With your therapist, you break each problem down into its separate parts. To aid in this process, your therapist may ask you to keep a diary. This will help you to identify your individual patterns of thoughts, emotions, bodily feelings and actions.
Together you will look at your thoughts, feelings and behaviour to work out:
- If they are unrealistic or unhelpful.
- How they affect each other, and you.
The therapist will then help you to work out how to change unhelpful thoughts and behaviours. It’s easy to talk about doing something, and much harder to actually do it. So, after you have identified what you can change, your therapist will recommend that you perform certain “homework” exercises between sessions so that you can practice these changes in your everyday life.
Depending on the situation, you might start to:
- Question a self-critical or upsetting thought and replace it with a positive (and more realistic) one that you have developed in CBT.
- Recognize that you are about to do something that will make you feel worse and, instead, do something more helpful.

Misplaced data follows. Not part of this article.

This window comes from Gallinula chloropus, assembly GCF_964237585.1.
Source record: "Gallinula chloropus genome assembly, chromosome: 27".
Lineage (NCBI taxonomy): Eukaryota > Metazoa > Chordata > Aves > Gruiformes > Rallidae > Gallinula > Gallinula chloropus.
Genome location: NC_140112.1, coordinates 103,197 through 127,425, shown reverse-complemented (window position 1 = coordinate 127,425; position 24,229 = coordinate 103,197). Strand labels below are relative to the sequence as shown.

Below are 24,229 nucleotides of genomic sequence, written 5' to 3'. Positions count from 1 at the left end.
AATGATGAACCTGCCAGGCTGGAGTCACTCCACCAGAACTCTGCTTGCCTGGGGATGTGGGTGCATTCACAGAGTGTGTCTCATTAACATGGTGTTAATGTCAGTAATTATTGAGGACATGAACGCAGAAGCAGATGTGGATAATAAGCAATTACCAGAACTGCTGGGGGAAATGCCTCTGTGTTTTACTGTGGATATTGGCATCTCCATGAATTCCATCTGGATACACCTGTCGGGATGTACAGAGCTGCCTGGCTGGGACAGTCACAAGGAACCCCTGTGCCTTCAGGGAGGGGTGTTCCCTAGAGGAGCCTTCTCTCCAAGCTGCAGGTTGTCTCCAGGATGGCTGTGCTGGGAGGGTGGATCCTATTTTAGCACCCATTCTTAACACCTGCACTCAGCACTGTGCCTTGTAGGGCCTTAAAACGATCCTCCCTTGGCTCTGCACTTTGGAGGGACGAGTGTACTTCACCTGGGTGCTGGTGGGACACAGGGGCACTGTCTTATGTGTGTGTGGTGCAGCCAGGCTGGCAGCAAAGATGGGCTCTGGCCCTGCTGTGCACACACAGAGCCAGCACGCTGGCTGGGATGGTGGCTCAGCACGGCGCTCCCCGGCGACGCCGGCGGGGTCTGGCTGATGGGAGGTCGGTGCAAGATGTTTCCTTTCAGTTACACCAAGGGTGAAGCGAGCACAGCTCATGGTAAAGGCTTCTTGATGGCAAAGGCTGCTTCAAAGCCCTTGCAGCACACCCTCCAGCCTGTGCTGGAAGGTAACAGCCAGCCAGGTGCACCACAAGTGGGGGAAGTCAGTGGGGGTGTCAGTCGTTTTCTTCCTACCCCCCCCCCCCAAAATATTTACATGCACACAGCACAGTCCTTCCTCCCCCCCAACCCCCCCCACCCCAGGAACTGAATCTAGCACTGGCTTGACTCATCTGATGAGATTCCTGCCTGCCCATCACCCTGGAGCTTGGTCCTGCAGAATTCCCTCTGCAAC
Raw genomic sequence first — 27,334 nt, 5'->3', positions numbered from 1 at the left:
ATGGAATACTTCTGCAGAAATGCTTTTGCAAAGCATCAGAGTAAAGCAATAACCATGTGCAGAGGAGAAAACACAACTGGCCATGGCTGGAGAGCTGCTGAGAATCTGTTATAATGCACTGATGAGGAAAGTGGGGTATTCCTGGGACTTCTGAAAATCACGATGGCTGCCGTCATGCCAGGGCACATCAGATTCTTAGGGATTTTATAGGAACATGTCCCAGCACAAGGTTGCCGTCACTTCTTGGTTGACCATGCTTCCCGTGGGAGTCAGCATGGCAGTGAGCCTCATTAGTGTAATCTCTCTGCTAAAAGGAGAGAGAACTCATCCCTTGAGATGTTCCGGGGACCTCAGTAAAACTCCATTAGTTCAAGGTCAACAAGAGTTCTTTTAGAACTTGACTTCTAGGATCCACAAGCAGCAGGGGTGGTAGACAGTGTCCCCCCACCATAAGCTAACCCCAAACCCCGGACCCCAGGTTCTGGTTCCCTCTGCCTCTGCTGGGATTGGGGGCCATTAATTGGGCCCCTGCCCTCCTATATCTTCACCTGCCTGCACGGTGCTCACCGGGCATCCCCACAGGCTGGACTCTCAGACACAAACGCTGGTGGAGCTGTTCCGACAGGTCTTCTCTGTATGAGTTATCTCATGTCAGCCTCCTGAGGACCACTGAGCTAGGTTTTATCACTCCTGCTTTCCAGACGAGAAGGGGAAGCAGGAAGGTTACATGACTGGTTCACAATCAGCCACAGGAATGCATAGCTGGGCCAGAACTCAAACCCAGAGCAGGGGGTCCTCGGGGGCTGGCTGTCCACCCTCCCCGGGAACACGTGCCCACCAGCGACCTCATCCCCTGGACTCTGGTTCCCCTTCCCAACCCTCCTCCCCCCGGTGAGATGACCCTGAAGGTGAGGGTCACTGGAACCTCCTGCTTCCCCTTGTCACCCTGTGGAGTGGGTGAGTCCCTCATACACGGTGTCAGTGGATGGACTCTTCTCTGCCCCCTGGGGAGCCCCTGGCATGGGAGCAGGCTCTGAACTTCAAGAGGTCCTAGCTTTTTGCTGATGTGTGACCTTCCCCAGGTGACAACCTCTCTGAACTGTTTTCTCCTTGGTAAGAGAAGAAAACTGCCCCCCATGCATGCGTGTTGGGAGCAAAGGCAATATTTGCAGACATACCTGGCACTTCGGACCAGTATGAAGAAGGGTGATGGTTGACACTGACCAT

Homework completion between sessions is a powerful predictor of therapy success.
At each meeting you and your therapist will discuss how you’ve been since the previous session. Your therapist will provide suggestions if any of the tasks seem too hard or don’t seem to be helping. Your therapist will never ask you to do things you don’t want to do. You decide the pace of your treatment and what you will and won’t try. The strength of CBT is that you can continue to practice and develop your skills even after the sessions have finished. This makes it less likely that your symptoms or problems will return.